A state commission is set to re-interview the 15 remaining candidates for a spot on the Indiana Supreme Court before it selects three finalists to recommend to the governor.
The Judicial Nominating Commission will begin a second round of interviews Thursday with the candidates to replace Justice Brent Dickson, who is retiring. After Friday's interviews, it will deliberate privately before voting in public to recommend three finalists to Gov. Mike Pence. Pence will have 60 days to select one of the three to be his first appointment to the court.
Dickson will step down April 29 before reaching the court's mandatory retirement age of 75. His departure will mean four of the court's five justices will have been appointed since 2010.
Pence's predecessor and fellow Republican, Mitch Daniels, appointed Justice Steven David in 2010 and Justice Mark Massa and Justice Loretta Rush in 2012, after the retirements of three members of the court. Rush was named the court's chief justice in 2014.
The seven-member commission conducted a first round of interviews in mid-February with the field of 29 applicants for Dickson's job and chose the 15 semifinalists.
They include Hamilton Superior Court Judge Steven Nation and Indianapolis attorney Geoffrey Slaughter, both of whom were finalists Daniels passed over in in choosing Rush.
Also among the semifinalists are state Solicitor General Thomas Fisher, and two women, Allen Superior Court Judge Frances Gull and Clark Circuit Court Judge Vicki Carmichael.
Court observers who have followed the commission's work expect the panel could favor finalists with a civil law background, rather than experience as a trial court judge or prosecutor, said Joel Schumm, an Indiana University law professor.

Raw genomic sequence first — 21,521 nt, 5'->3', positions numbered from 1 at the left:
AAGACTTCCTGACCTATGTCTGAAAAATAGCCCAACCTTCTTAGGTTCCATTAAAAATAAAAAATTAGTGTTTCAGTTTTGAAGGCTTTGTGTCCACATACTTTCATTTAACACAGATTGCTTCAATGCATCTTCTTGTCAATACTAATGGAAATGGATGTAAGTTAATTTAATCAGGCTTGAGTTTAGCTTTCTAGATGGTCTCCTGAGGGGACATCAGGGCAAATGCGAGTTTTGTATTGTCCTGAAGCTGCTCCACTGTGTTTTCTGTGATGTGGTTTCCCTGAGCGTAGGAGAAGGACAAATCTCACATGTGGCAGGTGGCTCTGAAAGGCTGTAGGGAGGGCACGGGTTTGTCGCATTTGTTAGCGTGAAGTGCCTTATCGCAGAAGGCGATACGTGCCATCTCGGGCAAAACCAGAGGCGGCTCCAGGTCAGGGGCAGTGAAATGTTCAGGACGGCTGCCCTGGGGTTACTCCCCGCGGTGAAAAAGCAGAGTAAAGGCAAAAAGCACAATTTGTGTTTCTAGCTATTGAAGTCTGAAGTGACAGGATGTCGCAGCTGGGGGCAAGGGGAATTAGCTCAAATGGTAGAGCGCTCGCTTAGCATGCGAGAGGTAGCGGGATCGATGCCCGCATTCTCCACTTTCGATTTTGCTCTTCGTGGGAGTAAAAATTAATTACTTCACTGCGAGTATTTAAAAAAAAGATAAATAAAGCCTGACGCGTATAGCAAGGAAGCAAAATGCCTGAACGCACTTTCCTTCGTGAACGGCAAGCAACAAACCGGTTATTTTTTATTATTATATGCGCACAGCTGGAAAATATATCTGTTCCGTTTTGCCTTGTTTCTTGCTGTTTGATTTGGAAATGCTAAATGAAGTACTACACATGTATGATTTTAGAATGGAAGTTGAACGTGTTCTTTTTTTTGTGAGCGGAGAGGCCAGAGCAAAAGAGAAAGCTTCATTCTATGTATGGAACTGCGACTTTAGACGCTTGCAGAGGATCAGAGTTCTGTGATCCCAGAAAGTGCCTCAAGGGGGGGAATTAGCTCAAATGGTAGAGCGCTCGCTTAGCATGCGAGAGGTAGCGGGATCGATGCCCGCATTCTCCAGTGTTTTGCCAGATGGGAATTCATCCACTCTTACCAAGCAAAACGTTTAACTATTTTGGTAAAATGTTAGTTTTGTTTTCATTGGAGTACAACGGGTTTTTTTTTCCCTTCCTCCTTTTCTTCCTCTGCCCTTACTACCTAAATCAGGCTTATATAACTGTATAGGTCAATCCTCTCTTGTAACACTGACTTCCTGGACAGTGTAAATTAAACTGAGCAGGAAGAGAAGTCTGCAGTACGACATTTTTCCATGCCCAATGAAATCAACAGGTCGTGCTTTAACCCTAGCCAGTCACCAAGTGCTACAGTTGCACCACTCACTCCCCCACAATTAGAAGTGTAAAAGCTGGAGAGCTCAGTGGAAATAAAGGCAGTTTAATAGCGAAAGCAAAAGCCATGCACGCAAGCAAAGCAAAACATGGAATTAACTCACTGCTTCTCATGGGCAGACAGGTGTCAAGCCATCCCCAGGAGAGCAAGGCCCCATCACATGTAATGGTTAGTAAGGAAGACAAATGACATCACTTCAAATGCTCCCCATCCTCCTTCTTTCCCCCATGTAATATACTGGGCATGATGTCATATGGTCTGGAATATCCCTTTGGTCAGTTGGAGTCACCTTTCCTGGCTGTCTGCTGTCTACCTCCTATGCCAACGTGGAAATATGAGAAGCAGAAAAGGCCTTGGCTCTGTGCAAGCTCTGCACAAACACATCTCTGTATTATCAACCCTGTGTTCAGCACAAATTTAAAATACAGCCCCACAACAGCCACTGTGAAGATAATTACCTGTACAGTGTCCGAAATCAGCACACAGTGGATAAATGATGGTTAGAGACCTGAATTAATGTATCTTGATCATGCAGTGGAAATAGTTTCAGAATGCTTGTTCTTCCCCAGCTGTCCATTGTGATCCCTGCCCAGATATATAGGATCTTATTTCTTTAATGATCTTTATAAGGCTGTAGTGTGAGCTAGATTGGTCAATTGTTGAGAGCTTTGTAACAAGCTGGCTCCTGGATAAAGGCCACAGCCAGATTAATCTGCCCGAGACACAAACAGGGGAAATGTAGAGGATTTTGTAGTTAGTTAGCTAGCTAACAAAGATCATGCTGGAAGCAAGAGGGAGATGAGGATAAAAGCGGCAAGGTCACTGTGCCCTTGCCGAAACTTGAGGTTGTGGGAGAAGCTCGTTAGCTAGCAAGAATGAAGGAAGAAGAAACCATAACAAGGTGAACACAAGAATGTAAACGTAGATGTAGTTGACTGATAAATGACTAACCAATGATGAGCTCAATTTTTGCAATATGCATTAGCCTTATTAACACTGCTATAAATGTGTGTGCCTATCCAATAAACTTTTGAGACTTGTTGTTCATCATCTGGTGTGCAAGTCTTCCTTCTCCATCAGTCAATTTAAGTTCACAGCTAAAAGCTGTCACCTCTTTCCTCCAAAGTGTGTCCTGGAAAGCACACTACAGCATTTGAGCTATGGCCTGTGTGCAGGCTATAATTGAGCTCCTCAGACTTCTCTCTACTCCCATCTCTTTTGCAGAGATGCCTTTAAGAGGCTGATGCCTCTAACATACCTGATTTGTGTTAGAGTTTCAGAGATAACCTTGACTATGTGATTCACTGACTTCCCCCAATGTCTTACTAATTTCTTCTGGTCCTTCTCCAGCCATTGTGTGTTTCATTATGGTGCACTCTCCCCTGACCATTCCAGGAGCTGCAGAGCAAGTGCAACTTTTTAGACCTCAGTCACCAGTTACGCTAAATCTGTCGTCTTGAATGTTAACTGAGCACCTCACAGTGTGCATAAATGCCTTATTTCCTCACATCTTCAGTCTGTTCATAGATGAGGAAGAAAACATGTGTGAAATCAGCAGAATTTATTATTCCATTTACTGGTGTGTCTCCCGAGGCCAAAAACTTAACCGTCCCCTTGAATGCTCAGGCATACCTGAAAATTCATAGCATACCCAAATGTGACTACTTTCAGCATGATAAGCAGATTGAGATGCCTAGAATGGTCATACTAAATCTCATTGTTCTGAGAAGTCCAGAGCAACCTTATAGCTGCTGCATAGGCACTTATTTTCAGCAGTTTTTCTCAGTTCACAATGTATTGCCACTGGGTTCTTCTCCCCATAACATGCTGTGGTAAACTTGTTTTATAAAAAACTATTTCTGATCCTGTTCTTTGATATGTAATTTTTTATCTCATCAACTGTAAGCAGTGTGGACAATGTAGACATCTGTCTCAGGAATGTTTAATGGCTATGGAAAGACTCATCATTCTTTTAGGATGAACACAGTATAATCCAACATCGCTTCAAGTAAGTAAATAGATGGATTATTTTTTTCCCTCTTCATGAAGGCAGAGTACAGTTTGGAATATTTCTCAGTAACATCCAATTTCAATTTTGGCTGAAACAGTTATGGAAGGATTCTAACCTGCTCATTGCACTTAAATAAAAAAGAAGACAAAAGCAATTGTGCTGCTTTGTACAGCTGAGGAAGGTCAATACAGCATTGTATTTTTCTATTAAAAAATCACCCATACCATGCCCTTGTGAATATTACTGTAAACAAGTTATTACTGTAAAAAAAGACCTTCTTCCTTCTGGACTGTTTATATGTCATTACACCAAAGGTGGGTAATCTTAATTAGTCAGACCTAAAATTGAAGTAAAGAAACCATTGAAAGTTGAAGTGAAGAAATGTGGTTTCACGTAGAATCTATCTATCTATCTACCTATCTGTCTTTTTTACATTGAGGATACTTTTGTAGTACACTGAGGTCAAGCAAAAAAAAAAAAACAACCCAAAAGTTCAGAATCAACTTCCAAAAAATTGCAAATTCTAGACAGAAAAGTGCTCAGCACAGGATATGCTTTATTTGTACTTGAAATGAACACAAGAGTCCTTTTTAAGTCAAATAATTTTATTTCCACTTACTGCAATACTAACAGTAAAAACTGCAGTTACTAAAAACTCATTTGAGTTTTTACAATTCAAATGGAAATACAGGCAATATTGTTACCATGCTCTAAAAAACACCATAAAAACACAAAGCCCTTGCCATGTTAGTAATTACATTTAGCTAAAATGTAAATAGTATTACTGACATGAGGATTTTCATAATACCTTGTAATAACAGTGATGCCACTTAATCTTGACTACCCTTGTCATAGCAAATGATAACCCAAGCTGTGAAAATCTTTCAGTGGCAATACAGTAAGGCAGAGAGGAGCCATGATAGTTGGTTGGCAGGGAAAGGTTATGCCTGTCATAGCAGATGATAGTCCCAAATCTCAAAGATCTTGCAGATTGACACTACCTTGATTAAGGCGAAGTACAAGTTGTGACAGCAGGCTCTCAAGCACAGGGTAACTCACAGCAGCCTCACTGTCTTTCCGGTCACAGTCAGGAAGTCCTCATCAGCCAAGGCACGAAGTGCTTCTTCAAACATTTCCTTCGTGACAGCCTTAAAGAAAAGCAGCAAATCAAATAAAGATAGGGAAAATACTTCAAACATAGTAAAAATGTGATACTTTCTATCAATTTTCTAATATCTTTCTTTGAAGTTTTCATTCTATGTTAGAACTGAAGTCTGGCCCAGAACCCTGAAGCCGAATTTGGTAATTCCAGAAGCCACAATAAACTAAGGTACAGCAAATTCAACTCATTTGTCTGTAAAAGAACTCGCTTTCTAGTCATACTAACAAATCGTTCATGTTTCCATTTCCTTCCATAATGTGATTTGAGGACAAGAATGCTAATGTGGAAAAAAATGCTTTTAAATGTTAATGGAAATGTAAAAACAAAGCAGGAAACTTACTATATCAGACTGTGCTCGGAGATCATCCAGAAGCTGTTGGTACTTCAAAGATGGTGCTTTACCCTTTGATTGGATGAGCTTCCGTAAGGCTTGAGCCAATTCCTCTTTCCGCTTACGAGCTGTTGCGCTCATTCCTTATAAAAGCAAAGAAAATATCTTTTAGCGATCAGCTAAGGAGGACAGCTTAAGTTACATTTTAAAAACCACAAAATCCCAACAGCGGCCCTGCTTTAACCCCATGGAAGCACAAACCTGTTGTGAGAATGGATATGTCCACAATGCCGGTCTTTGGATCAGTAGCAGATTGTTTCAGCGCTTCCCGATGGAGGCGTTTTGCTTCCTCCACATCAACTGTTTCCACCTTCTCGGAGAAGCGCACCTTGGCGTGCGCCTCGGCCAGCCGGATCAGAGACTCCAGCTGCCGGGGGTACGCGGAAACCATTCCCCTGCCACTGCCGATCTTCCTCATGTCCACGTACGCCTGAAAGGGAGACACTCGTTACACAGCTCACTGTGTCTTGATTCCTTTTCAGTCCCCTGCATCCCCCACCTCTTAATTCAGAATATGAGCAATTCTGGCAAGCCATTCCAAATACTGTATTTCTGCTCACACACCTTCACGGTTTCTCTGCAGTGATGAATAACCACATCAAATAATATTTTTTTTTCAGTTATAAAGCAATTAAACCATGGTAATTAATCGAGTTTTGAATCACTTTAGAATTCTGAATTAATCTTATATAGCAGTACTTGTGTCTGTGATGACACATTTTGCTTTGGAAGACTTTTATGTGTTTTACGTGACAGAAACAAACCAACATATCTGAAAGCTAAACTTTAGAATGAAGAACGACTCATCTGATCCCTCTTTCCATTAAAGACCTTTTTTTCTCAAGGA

Schumm, an expert on Indiana's courts, said the high court's recent retirements have left it heavy with justices who largely worked as judges or prosecutors. Rush and David previously served as trial court judges and Massa was a prosecutor for much of his career.
"Some people anticipate that applicants with a civil background may do well in this process because that's an area that with some of the retirements really hasn't been replaced," he said.
Former commission member William E. Winingham Jr. said that may be one of the factors the panel looks at. But he said its members tend to focus more on the candidates' intellect and "how impressive their past experience" is in weighing possible finalists.
He said it's not easy choosing finalists for the state's court of last resort and there's always a lot of discussion among the members on "the pros and cons of various candidates."
"It's a very difficult process because there are usually several very good candidates and the commission members certainly have different viewpoints," said Winingham, who served on the panel from 2011 to 2014.
Dickson joined the court in January 1986 and also served as chief justice for more than two years before Rush was chosen for that post, making her Indiana's first female chief justice.
The high court has one remaining Democratic appointee. Justice Robert Rucker, who is also the court's only black justice, was named to the bench in 1999 by Gov. Frank O'Bannon.